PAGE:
Walking through the halls of the Cukrarna, Oussou tells me that to him, cotton is distinct from other commodities because all phases of its production have been historically entangled with deeply felt and storied forms of nationalized labor: from the sweat and song of picking it, to its shipping, packing, and manufacturing, and to the eventual wearing of garments. The natural fiber makes another appearance in Jihan El-Tahri’s adjacent Threading Solidarity (2023), an installation with silkscreen prints on jute and cotton muslin alongside furniture and a series of collages and archival documents. Hanging above is a bunting of portraits extracted from a photograph of the NAM leaders laughing at the 1961 Belgrade Conference, with which the artist expressly hopes to set the stage for friendship as the framing principle of political solidarity. Low to the ground, a video montage juxtaposes post-independence images of Egypt and India, and gestures to the prevalent place of the cotton industries in their postcolonial reality and continued bilateral relationship. El-Tahri’s work itself examines how national narratives, woven together, become the surfaces on which the aforementioned “potential histories” are written.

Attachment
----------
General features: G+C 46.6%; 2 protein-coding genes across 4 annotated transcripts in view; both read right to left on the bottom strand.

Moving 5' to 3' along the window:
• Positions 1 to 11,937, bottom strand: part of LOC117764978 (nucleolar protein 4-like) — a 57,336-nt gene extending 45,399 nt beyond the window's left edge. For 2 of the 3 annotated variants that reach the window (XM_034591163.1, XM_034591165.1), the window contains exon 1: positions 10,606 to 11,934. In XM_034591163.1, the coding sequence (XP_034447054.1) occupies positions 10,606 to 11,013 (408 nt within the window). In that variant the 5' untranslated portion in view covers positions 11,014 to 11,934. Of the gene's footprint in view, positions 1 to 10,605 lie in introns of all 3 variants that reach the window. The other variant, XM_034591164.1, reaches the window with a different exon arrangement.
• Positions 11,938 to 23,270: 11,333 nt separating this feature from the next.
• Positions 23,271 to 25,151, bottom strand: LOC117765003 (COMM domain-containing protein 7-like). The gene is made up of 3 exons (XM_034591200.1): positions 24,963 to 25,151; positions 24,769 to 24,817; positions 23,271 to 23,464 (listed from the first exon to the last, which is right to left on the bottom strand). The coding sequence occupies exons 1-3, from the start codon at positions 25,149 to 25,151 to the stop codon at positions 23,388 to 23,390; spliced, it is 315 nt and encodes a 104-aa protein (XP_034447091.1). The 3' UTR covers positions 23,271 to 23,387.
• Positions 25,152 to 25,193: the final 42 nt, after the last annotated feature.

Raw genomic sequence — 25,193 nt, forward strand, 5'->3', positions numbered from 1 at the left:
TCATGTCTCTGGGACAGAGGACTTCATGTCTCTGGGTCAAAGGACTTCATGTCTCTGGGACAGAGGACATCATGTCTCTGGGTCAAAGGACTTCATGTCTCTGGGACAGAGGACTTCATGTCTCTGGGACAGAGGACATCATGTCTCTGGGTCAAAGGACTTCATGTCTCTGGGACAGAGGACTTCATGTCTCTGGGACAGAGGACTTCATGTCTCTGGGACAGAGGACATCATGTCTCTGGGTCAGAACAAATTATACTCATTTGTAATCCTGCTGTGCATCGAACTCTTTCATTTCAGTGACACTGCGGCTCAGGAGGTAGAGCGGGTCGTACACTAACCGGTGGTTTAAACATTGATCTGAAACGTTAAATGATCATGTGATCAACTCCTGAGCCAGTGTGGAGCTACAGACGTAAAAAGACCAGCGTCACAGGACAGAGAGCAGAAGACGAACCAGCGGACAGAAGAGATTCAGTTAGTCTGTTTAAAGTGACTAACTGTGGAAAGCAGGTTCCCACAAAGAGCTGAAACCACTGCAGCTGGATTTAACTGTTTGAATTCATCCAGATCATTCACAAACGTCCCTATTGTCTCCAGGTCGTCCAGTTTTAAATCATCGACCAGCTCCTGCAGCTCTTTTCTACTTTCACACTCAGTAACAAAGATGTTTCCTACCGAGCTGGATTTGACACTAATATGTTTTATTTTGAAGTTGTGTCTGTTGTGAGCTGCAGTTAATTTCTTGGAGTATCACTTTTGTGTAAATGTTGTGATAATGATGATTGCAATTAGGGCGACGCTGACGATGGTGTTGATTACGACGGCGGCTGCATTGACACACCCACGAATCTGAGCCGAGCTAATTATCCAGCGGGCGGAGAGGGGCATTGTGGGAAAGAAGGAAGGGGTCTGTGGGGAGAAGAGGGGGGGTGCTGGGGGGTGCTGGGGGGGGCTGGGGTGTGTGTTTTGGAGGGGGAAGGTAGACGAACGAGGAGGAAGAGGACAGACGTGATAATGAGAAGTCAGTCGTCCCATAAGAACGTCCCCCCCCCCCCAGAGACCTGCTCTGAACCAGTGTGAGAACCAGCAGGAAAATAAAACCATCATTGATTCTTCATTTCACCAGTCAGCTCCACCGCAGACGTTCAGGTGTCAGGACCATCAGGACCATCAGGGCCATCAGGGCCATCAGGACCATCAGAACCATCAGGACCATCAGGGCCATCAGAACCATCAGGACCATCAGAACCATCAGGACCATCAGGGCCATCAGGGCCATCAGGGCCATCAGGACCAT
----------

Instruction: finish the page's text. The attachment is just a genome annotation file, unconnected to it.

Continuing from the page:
Other potential histories emerge through ruins. Installed at the Švicarija (the Swiss House), Extensions of Struggle (2023) shows artist Amina Menia filling plastic bags with soil, rubble, and pieces of crumbling French colonial buildings. In Algiers, this is a common practice: jute bags filled with dirt and rubble are used to demarcate and organize public spaces, traffic, and construction areas. Weeds and invasive plants grow in the bags, forming a new ecosystem that feeds on the decaying histories within. In Ljubljana’s Bežigrajski Dvor district, a neglected construction site near the city center had originally been slated for the construction of a new Ministry of Justice building. In 2020, the site was entrusted to the Krater Collective, a terraforming entity composed of local ecologists, artists, permaculturists, and architects. Resonating with Menia’s installation, the group works with imported and invasive plant species in the abandoned urban space.
Under the general title Feral Occupations: Our labour is our infrastructure!, Krater Collective have created a number of interventions, connecting different sites in the Biennale through gentle, critical placemaking, but it’s in the abandoned “crater” in Bežigrajski Dvor that their work generates a real dialogue by exposing problematic relationships between biopolitics and the soil. Here, they established a nursing home for abandoned houseplants. Orphaned Pileas and Monsteras, bought to enliven a domestic space with a bit of exotic flair, were brought in by their owners and are now cared for by the artists. The project gestures back to the fetishization and extraction of southern flora while simultaneously making space for the migrant plants so unceremoniously discarded.